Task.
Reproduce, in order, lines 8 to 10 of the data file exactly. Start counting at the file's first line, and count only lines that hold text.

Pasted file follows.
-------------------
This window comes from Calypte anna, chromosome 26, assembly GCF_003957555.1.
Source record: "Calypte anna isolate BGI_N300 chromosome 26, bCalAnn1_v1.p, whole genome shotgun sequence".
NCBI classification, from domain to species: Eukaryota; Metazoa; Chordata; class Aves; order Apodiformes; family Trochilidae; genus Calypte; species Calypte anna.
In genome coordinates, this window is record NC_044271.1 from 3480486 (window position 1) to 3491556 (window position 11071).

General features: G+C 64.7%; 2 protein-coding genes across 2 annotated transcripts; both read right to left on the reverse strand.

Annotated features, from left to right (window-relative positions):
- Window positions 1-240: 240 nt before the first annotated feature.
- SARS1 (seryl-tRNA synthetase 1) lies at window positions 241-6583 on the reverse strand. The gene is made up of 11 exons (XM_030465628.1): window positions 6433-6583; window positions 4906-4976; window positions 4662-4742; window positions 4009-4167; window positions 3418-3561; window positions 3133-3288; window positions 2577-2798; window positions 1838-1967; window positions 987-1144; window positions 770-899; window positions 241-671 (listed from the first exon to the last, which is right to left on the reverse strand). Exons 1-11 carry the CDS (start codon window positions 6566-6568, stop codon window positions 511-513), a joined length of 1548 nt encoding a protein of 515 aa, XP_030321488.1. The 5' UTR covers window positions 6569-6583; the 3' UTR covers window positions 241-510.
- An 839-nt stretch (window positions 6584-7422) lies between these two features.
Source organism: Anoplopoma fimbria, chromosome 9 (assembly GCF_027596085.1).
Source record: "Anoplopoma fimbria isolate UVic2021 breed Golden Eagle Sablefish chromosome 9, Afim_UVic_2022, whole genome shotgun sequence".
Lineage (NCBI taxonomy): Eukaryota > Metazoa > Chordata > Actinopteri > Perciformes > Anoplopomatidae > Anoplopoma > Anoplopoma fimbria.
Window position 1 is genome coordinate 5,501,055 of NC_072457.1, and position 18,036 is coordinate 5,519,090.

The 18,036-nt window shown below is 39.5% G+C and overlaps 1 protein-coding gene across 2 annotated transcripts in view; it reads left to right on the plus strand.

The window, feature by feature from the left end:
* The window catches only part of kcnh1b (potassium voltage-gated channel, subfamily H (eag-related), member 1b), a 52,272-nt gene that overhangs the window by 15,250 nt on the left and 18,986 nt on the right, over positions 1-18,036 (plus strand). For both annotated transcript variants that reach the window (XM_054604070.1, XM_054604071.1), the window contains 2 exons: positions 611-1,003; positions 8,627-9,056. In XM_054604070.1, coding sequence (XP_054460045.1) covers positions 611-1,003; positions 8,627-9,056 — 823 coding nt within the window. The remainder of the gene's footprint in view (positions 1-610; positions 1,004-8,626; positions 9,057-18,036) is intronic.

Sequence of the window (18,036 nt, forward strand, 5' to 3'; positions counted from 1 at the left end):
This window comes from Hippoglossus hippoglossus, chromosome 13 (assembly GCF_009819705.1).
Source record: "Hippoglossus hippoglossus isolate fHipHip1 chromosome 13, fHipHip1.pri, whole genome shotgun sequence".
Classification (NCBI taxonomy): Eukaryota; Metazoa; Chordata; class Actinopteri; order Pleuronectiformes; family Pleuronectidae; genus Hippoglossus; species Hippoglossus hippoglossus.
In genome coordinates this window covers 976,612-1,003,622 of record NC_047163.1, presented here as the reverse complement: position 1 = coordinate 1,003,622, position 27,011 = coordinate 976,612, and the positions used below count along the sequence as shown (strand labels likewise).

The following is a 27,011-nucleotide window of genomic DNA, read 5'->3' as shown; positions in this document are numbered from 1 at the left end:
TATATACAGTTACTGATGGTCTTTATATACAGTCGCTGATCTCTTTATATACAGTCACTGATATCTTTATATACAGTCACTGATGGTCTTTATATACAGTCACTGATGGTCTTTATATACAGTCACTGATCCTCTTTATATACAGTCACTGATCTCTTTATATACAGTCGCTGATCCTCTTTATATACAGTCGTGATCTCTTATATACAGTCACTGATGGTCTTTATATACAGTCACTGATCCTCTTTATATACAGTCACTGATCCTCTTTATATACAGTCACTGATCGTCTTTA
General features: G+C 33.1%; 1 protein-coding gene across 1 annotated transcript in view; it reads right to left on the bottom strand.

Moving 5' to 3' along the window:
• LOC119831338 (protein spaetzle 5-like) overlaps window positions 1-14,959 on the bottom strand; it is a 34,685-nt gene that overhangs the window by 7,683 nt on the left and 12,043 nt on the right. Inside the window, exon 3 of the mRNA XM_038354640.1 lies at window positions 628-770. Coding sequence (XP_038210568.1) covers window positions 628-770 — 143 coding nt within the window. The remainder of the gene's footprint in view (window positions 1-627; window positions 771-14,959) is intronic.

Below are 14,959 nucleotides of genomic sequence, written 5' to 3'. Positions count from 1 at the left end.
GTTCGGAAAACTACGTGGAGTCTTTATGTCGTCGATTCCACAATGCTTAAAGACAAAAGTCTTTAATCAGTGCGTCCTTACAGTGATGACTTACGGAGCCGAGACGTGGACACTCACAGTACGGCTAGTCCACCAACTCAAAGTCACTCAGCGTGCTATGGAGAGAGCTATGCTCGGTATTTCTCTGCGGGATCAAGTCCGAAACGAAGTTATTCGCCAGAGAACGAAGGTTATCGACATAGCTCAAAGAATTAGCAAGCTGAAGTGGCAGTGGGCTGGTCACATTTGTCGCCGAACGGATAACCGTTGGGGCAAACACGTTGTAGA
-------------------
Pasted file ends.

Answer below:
- SARS1 (seryl-tRNA synthetase 1) lies at window positions 241-6583 on the reverse strand. The gene is made up of 11 exons (XM_030465628.1): window positions 6433-6583; window positions 4906-4976; window positions 4662-4742; window positions 4009-4167; window positions 3418-3561; window positions 3133-3288; window positions 2577-2798; window positions 1838-1967; window positions 987-1144; window positions 770-899; window positions 241-671 (listed from the first exon to the last, which is right to left on the reverse strand). Exons 1-11 carry the CDS (start codon window positions 6566-6568, stop codon window positions 511-513), a joined length of 1548 nt encoding a protein of 515 aa, XP_030321488.1. The 5' UTR covers window positions 6569-6583; the 3' UTR covers window positions 241-510.
- An 839-nt stretch (window positions 6584-7422) lies between these two features.
Source organism: Anoplopoma fimbria, chromosome 9 (assembly GCF_027596085.1).